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Article

Graph Layer Security: Encrypting Information via Common Networked Physics

1
School of Aerospace, Transport and Manufacturing, Cranfield University, Bedford MK43 0AL, UK
2
Department of Information Engineering, Beijing University of Posts and Telecommunications, Beijing 100876, China
3
The Alan Turing Institute, London NW1 2DB, UK
*
Author to whom correspondence should be addressed.
Academic Editors: Leandros Maglaras, Helge Janicke and Mohamed Amine Ferrag
Sensors 2022, 22(10), 3951; https://doi.org/10.3390/s22103951
Received: 27 April 2022 / Revised: 19 May 2022 / Accepted: 20 May 2022 / Published: 23 May 2022
(This article belongs to the Topic Cyber Security and Critical Infrastructures)
The proliferation of low-cost Internet of Things (IoT) devices has led to a race between wireless security and channel attacks. Traditional cryptography requires high computational power and is not suitable for low-power IoT scenarios. Whilst recently developed physical layer security (PLS) can exploit common wireless channel state information (CSI), its sensitivity to channel estimation makes them vulnerable to attacks. In this work, we exploit an alternative common physics shared between IoT transceivers: the monitored channel-irrelevant physical networked dynamics (e.g., water/oil/gas/electrical signal-flows). Leveraging this, we propose, for the first time, graph layer security (GLS), by exploiting the dependency in physical dynamics among network nodes for information encryption and decryption. A graph Fourier transform (GFT) operator is used to characterise such dependency into a graph-bandlimited subspace, which allows the generation of channel-irrelevant cipher keys by maximising the secrecy rate. We evaluate our GLS against designed active and passive attackers, using IEEE 39-Bus system. Results demonstrate that GLS is not reliant on wireless CSI, and can combat attackers that have partial networked dynamic knowledge (realistic access to full dynamic and critical nodes remains challenging). We believe this novel GLS has widespread applicability in secure health monitoring and for digital twins in adversarial radio environments. View Full-Text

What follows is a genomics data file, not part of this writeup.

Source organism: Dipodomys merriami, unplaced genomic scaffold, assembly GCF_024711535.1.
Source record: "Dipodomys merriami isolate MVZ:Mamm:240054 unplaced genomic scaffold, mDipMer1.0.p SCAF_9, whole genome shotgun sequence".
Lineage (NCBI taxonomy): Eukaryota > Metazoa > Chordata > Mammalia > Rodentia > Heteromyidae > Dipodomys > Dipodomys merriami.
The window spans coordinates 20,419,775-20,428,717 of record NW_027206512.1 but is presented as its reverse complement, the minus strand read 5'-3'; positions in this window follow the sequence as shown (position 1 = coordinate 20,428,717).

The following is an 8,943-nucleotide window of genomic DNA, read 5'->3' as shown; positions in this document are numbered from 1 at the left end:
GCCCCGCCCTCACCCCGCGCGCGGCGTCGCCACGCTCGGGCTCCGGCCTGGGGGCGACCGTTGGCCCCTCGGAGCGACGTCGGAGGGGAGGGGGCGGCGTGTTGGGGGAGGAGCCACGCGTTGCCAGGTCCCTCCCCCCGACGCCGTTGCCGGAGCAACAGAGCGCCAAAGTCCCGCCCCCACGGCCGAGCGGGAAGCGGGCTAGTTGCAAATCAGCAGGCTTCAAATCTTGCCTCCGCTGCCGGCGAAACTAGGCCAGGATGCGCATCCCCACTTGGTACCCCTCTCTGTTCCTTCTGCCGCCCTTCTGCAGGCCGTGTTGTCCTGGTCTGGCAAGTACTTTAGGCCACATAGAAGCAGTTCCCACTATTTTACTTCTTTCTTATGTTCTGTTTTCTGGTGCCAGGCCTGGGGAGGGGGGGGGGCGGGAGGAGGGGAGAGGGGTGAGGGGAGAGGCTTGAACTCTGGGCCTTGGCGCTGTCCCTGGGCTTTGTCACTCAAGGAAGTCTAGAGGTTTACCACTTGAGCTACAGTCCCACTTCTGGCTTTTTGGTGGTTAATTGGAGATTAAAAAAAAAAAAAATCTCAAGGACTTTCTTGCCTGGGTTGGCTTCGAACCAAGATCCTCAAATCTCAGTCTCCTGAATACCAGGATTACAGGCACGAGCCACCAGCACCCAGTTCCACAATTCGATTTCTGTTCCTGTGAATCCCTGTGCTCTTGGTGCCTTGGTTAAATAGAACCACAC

Keywords: cyber-physical systems; wireless security; sensor network; infrastructure health monitoring; graph signal processing cyber-physical systems; wireless security; sensor network; infrastructure health monitoring; graph signal processing
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MDPI and ACS Style

Wei, Z.; Wang, L.; Sun, S.C.; Li, B.; Guo, W. Graph Layer Security: Encrypting Information via Common Networked Physics. Sensors 2022, 22, 3951. https://doi.org/10.3390/s22103951

AMA Style

Wei Z, Wang L, Sun SC, Li B, Guo W. Graph Layer Security: Encrypting Information via Common Networked Physics. Sensors. 2022; 22(10):3951. https://doi.org/10.3390/s22103951

Chicago/Turabian Style

Wei, Zhuangkun, Liang Wang, Schyler Chengyao Sun, Bin Li, and Weisi Guo. 2022. "Graph Layer Security: Encrypting Information via Common Networked Physics" Sensors 22, no. 10: 3951. https://doi.org/10.3390/s22103951

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